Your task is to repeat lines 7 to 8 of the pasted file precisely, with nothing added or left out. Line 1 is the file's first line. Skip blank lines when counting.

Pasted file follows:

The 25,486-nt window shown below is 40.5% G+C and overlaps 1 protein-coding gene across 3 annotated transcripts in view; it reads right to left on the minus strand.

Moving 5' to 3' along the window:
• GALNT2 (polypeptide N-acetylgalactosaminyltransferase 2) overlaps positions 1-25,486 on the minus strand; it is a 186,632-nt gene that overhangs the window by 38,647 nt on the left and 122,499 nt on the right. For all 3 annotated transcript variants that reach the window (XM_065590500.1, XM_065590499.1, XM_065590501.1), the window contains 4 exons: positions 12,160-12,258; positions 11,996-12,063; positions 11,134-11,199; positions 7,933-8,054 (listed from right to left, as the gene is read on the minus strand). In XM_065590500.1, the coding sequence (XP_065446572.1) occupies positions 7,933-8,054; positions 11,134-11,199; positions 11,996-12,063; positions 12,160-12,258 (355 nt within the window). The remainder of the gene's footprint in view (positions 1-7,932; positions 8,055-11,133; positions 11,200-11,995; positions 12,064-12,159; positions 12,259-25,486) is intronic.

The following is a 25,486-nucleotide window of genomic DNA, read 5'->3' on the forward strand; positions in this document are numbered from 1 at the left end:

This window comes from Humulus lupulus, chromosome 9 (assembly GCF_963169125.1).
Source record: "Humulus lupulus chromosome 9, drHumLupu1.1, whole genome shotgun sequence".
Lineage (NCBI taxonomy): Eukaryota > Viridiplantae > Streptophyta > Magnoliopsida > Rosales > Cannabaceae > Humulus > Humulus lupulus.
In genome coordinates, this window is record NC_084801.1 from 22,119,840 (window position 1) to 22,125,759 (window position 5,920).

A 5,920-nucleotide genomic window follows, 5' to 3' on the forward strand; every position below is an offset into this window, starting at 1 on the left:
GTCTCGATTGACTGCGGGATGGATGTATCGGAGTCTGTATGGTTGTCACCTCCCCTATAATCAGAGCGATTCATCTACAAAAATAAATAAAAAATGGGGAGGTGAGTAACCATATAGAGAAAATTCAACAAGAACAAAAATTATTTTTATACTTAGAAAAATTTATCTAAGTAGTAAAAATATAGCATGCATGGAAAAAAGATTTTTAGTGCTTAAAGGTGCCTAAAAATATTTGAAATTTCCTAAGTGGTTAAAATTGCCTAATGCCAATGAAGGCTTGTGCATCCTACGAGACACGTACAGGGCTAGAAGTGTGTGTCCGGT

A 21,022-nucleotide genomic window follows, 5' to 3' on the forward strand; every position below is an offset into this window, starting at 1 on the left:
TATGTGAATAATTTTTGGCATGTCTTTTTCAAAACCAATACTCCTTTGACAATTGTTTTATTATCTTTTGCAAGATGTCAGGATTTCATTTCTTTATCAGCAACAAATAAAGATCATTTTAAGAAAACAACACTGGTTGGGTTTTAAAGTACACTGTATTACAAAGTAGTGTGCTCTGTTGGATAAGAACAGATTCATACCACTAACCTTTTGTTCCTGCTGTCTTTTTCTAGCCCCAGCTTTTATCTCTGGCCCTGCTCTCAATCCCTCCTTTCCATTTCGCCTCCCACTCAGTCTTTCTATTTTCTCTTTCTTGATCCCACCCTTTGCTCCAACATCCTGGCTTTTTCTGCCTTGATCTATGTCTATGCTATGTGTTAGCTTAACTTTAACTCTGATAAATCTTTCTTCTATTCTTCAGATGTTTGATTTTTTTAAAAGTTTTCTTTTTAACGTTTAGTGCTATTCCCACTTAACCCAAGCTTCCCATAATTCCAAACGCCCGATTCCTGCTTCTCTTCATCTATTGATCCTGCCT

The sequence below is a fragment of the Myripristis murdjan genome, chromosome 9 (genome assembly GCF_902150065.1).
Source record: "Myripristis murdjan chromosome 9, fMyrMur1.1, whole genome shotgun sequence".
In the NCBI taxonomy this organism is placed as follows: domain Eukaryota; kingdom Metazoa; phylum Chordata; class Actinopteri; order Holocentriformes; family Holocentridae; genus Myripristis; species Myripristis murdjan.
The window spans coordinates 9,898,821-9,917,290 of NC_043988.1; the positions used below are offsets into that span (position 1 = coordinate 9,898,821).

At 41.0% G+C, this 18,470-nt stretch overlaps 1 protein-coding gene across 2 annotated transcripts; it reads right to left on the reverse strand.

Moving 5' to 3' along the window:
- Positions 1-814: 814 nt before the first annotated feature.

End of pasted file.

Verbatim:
Lineage (NCBI taxonomy): Eukaryota > Viridiplantae > Streptophyta > Magnoliopsida > Rosales > Cannabaceae > Humulus > Humulus lupulus.
In genome coordinates, this window is record NC_084801.1 from 22,119,840 (window position 1) to 22,125,759 (window position 5,920).